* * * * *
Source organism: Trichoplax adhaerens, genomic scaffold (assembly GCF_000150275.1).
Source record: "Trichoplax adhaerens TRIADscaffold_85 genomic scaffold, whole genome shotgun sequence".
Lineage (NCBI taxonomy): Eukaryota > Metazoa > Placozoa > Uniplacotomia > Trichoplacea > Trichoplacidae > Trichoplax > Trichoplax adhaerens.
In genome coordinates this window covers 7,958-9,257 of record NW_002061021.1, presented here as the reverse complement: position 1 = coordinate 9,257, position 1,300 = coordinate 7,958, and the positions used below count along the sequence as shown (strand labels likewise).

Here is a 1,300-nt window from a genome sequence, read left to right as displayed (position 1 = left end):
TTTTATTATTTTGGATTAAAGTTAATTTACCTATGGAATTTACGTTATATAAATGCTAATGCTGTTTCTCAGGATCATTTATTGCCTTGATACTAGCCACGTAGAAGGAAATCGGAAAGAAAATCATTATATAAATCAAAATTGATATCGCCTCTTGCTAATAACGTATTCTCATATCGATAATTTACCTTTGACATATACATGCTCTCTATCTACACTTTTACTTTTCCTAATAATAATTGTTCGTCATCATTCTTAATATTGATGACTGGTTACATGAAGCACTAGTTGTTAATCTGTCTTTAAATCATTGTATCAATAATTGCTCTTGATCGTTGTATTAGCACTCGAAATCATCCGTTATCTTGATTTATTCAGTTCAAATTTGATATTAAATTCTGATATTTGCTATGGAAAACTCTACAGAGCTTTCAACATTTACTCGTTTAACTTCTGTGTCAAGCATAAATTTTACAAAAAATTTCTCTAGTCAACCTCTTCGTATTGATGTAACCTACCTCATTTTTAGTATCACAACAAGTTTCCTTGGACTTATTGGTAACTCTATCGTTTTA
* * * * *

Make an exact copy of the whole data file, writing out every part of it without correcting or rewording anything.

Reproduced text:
Source organism: Trichoplax adhaerens, genomic scaffold (assembly GCF_000150275.1).
Source record: "Trichoplax adhaerens TRIADscaffold_85 genomic scaffold, whole genome shotgun sequence".
Lineage (NCBI taxonomy): Eukaryota > Metazoa > Placozoa > Uniplacotomia > Trichoplacea > Trichoplacidae > Trichoplax > Trichoplax adhaerens.
In genome coordinates this window covers 7,958-9,257 of record NW_002061021.1, presented here as the reverse complement: position 1 = coordinate 9,257, position 1,300 = coordinate 7,958, and the positions used below count along the sequence as shown (strand labels likewise).

Here is a 1,300-nt window from a genome sequence, read left to right as displayed (position 1 = left end):
TTTTATTATTTTGGATTAAAGTTAATTTACCTATGGAATTTACGTTATATAAATGCTAATGCTGTTTCTCAGGATCATTTATTGCCTTGATACTAGCCACGTAGAAGGAAATCGGAAAGAAAATCATTATATAAATCAAAATTGATATCGCCTCTTGCTAATAACGTATTCTCATATCGATAATTTACCTTTGACATATACATGCTCTCTATCTACACTTTTACTTTTCCTAATAATAATTGTTCGTCATCATTCTTAATATTGATGACTGGTTACATGAAGCACTAGTTGTTAATCTGTCTTTAAATCATTGTATCAATAATTGCTCTTGATCGTTGTATTAGCACTCGAAATCATCCGTTATCTTGATTTATTCAGTTCAAATTTGATATTAAATTCTGATATTTGCTATGGAAAACTCTACAGAGCTTTCAACATTTACTCGTTTAACTTCTGTGTCAAGCATAAATTTTACAAAAAATTTCTCTAGTCAACCTCTTCGTATTGATGTAACCTACCTCATTTTTAGTATCACAACAAGTTTCCTTGGACTTATTGGTAACTCTATCGTTTTA